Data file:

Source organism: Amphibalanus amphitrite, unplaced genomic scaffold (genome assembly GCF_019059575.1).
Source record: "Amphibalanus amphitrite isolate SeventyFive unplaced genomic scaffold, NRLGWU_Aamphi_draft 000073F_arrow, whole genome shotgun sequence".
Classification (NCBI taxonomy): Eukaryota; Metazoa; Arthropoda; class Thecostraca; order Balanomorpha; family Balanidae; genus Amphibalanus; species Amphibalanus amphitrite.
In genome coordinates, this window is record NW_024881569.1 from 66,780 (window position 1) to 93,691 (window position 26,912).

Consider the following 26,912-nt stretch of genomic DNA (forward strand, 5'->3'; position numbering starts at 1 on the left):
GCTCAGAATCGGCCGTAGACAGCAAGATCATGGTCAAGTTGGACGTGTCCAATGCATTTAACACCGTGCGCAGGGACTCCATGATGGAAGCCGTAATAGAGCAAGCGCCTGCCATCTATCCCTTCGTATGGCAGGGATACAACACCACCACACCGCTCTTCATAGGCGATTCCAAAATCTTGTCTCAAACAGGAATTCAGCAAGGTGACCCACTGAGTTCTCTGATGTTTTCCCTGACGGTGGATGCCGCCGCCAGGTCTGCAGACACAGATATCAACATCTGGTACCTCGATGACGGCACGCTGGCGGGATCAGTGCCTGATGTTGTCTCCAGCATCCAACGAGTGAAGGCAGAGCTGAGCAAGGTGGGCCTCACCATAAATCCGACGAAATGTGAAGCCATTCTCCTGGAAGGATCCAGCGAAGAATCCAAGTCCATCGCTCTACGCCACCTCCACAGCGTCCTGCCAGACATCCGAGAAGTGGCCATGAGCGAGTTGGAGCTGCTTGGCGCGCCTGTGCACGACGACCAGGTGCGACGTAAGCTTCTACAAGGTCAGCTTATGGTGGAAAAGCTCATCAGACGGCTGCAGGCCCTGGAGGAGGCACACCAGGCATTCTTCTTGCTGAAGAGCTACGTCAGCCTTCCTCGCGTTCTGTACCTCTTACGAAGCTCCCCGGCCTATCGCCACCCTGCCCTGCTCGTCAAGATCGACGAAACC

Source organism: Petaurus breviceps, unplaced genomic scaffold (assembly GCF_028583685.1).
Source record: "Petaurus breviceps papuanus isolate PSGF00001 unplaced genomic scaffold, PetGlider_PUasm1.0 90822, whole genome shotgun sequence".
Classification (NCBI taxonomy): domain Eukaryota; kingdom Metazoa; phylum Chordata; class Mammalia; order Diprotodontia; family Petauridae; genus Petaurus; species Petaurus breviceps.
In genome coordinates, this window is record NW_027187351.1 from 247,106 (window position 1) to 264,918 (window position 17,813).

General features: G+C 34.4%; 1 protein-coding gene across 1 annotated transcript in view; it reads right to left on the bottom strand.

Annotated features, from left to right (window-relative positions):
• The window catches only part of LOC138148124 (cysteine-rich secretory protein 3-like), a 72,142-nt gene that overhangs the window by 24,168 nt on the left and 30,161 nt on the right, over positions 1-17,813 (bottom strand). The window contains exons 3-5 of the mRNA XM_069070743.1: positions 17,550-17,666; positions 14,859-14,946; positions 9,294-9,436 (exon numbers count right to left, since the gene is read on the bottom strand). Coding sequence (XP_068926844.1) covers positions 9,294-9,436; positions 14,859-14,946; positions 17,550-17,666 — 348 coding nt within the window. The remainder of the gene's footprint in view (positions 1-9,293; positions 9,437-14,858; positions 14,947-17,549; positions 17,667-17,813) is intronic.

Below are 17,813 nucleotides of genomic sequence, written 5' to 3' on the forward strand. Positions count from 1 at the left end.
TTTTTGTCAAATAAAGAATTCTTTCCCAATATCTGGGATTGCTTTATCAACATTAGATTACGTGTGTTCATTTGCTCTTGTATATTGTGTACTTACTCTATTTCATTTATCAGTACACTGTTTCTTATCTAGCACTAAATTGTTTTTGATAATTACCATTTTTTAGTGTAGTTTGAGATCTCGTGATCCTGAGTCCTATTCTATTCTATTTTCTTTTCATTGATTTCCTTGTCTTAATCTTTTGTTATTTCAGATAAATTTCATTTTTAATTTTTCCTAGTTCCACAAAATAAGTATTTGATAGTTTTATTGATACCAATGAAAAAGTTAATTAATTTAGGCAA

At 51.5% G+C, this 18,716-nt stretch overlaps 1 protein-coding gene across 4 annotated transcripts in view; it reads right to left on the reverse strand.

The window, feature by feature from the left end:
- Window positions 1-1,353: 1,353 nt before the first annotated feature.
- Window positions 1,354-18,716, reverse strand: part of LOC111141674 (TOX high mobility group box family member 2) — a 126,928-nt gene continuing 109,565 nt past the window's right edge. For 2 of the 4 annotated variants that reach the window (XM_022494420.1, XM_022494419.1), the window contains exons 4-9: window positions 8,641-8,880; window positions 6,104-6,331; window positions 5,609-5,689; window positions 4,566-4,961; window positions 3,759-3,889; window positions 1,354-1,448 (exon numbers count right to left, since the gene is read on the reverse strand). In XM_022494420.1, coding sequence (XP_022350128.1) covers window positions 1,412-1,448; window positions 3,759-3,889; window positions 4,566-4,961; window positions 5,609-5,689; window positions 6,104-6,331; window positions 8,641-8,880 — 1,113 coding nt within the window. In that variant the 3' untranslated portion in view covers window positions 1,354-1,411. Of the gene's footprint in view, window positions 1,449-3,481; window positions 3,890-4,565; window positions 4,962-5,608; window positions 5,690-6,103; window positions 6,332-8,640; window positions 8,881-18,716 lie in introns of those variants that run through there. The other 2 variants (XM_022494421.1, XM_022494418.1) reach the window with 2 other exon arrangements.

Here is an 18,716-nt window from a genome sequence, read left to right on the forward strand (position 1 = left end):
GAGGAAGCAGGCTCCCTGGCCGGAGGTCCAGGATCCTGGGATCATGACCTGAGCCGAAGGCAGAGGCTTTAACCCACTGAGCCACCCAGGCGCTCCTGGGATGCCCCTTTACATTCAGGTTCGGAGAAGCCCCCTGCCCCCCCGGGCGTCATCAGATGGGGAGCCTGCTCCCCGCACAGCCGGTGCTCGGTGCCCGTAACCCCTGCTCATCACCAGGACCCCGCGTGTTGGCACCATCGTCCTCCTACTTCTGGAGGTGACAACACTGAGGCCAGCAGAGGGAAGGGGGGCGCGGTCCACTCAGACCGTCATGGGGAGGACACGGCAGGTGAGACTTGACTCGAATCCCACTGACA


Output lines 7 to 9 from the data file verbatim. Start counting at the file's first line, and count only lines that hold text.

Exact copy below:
Source organism: Petaurus breviceps, unplaced genomic scaffold (assembly GCF_028583685.1).
Source record: "Petaurus breviceps papuanus isolate PSGF00001 unplaced genomic scaffold, PetGlider_PUasm1.0 90822, whole genome shotgun sequence".
Classification (NCBI taxonomy): domain Eukaryota; kingdom Metazoa; phylum Chordata; class Mammalia; order Diprotodontia; family Petauridae; genus Petaurus; species Petaurus breviceps.